October 16, 2014

Finally got my hands on Unmade by Sarah Rees Brennan.

Aw, the whole set, and Holly’s books too! What an excellent picture this is.


Finally got my hands on Unmade by Sarah Rees Brennan.

Aw, the whole set, and Holly’s books too! What an excellent picture this is.

October 15, 2014

stheere said: Hello! I recently marathoned Turn of the Story and IT CONSUMED MY LIFE. No really. There is no 14/10/14 in my life because I was on the other side of the Border, inside Elliot's head for that whole day. I LOVE IT SO MUCH I CAN'T EXPLAIN! So now of course I want to buy Monstrous Affections, but I thought I'd better ask first if you prefer us to buy it from anyplace in particular? I know a lot of authors prefer us to buy straight from the publisher/from Smashwords so they receive higher royalties.

Angel, that is so kind! I am so pleased you enjoyed Turn of the Story! I am doing up a big post about it right now so this is a very well-timed ask. ;)

Thank you for wishing to buy Monstrous Affections. I am very grateful! (Monstrous Affections, downloaded illegally too often, and I know this is my fault for being an idiot, and I am so sorry to my beautiful editors Kelly and Gavin!)

As regards royalties, I will now drop some publishing knowledge! (I have no other knowledge of any sort and share only because I hope people may be interested. ;))

Monstrous Affections is an anthology, and anthologies don’t work that way usually: you get paid a flat fee for the use of your story for a limited time instead of with books, where you get an advance against royalties and royalties if all works out.

So, anthology writing is like this.

GAVIN & KELLY: Would you like to be part of an anthology? We will pay you five dollars.

(Note: SLANDER. It was obviously more than five dollars. At least ten.)

GAVIN & KELLY: Then we put the story in our collection of short stories, and after a certain amount of time has elapsed you have the short story back to do with as you like—put it in another anthology, sell it to an online venue, print it out and make it into a hat…

SARAH: Five shiny dollars!

Otherwise it’d be very tricky to work out royalties—split fourteen ways? Which writer attracted the most readers? Bigger royalties for the fancy people with their names on the front cover? Tricky!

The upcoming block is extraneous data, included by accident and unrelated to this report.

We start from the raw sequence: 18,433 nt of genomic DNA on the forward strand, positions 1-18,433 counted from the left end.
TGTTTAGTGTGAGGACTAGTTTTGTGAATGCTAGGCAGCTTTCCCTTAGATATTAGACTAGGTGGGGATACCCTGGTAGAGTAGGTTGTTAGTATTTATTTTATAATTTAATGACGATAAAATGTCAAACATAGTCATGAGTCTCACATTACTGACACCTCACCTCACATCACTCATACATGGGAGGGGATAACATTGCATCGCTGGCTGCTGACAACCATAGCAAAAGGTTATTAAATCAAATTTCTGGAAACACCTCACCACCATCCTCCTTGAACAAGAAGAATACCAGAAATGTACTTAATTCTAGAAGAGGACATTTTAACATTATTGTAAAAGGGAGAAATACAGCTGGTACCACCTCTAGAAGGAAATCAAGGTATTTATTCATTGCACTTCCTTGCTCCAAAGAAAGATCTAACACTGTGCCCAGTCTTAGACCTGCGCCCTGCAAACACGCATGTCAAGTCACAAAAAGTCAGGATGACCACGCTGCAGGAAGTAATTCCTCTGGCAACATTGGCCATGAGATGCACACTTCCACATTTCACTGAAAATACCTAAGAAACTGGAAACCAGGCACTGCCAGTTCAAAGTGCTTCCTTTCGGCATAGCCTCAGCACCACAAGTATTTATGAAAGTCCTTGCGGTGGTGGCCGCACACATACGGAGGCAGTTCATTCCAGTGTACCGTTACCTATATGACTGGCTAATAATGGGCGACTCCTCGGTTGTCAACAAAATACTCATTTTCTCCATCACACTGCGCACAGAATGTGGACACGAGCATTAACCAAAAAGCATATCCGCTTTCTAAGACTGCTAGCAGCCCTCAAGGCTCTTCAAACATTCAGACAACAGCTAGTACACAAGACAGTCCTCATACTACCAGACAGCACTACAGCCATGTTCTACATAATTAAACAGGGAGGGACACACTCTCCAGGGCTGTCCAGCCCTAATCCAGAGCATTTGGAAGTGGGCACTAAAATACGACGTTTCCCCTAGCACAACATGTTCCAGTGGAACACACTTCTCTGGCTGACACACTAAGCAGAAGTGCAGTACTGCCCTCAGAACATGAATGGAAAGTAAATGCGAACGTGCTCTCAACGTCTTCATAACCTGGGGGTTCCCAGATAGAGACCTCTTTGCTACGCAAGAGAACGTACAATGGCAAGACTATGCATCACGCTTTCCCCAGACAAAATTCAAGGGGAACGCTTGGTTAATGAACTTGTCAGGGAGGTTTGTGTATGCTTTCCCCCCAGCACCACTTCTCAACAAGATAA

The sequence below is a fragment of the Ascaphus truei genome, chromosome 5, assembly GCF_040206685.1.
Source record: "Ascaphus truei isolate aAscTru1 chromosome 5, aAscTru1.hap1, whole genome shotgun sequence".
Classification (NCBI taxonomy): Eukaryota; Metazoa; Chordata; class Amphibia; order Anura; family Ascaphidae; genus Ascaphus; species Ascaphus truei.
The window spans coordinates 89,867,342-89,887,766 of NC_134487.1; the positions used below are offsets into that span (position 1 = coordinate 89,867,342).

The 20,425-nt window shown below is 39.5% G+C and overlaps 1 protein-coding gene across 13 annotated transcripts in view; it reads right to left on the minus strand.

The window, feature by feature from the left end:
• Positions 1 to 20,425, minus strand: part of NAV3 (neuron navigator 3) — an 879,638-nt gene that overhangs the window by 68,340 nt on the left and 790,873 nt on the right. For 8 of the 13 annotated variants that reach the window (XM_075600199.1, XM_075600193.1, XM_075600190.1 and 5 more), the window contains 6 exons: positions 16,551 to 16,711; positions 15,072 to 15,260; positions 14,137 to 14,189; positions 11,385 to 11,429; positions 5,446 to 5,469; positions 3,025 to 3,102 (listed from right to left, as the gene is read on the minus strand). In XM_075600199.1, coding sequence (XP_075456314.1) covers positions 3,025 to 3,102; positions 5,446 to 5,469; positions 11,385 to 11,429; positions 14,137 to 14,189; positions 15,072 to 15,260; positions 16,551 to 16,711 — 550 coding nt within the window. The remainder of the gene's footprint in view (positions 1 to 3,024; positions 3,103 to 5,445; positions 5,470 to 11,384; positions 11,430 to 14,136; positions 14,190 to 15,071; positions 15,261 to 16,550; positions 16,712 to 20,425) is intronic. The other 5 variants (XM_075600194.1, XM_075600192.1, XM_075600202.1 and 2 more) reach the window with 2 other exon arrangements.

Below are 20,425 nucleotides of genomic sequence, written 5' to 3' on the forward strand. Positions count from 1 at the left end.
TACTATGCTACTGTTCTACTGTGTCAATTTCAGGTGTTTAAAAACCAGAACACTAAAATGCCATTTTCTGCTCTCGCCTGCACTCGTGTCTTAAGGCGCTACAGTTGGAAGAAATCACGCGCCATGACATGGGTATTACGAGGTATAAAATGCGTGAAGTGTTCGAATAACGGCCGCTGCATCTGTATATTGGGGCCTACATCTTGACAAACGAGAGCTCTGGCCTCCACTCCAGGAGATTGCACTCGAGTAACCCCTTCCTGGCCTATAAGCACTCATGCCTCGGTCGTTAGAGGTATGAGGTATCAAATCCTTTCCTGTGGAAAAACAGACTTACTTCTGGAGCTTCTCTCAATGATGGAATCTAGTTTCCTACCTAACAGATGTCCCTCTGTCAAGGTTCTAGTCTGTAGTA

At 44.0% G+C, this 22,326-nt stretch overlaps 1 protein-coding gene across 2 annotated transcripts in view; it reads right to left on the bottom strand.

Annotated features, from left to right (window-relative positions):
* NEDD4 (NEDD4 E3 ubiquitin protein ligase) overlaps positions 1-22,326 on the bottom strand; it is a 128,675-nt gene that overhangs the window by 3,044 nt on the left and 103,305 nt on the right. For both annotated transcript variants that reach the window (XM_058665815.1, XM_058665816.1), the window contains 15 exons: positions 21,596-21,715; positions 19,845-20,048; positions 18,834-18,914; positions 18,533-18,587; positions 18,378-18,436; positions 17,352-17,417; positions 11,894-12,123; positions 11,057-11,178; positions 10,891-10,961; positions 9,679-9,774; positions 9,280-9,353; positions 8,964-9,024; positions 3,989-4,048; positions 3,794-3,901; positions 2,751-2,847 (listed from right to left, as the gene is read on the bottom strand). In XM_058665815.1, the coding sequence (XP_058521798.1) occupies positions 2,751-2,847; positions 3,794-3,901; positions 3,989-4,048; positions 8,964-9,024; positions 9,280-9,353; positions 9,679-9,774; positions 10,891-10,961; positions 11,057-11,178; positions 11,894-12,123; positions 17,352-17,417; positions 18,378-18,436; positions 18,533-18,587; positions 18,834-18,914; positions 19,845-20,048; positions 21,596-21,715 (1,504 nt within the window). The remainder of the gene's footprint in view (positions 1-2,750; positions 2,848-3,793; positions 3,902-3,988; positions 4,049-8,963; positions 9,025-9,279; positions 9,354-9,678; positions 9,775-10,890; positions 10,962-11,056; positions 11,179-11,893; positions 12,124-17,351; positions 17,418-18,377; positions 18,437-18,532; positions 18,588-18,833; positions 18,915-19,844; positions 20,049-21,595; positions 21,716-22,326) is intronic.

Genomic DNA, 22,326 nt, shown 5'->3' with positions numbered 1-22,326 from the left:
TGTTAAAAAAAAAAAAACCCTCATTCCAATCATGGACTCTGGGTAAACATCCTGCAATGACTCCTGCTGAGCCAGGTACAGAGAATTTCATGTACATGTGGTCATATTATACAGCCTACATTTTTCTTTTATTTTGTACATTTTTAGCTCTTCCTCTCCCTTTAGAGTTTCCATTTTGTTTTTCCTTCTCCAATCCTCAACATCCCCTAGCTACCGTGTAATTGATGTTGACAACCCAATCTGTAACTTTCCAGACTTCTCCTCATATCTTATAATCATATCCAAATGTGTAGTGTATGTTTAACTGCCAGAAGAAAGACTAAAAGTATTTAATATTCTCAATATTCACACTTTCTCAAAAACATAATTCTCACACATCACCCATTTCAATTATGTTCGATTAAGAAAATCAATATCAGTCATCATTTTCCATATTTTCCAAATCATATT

Writing short stories is not something people do for the money, usually. (I mean, things may be different for those who the New Yorker keeps calling going ‘baby, baby please, I burn for your prose, I’ll do anything for a sweet sweet lit hit.’)

You do it because it’s fun to write them, and it teaches you to be a better writer to try different story forms.

And you do it because people pick up anthologies and go, ‘Ah, Patrick Ness/Cassandra Clare, very fine, I WOULD like this anthology, I admire his/her work deeply… hmmm, who is this ‘Sarah Rees Brennan’ personage? Oh well, I have the anthology, might as well check out her story. Hmmm, not so bad! Perhaps I will pick up this ‘Sarah Rees Brennan’s books one day…’

And that is the deal with anthologies. So it doesn’t matter to me financially where you buy it, since there aren’t author royalties, but I am still deeply pleased you wish to at all. (If the anthology does well it is pleasing, and people think: that lot, I should ask them to do more short stories in future…)

Anthologies let fans of one author discover more writers. And you hope they will discover you. ;)

For anyone wondering if it is normal to write a companion online novel for a short story… it is not, and I am a weirdo, as you can see from my description of how anthologies work I got it all backwards, and when I do my Monstrous Affections events in New York and Boston in the next two weeks, I hope I will see you guys there but I know you will all be LAUGHING at me.

Wait! My events! Yes! If any of you want a SIGNED copy of Monstrous Affections (I mean, signed by all the authors who will be there) ordering signed copies from the NYC and Boston bookshops is a good idea:

And same goes for signed Unmades… or any book I have written, but Unmade is the new shiny.



(If you leave a message I am happy to personalise or do whatever. Draw a picture. Draw a TERRIBLE picture. ;))

But if you only wish for Monstrous Affections, signed or unsigned/asap, follow your heart! Candlewick, amazon, the book depository, your local bookshop… Anyplace you wish to buy it is awesome with me, but you’re a love for asking. Thank you again. Sorry for writing you such a giant answer to such a simple and lovely question…

October 15, 2014





A town known as the “town of books”, Hay-on-Wye is located on the Welsh / English border in the United Kingdom and is a bibliophile’s sanctuary.


furiously typing email to UK promoters demanding a Hay-on-Wye show at the earliest opportunity 

I get a lot of my 19th century book collection here. I was there just the other day and stopped for tea and cake at Shepherds coffee shop before making some purchases at Booth’s Books.

Last time I went to Hay-on-Wye I met Henry Winkler, aka the Fonz. It is a magical place.

Also once in Hay-on-Wye I was surprised by a promotion wherein I was given a glass of champagne free with every five books purchased and that day was a tipsy day, my friends. I mean what. I am a classy broad. LITERATURE. What.

(via lielabell)

October 15, 2014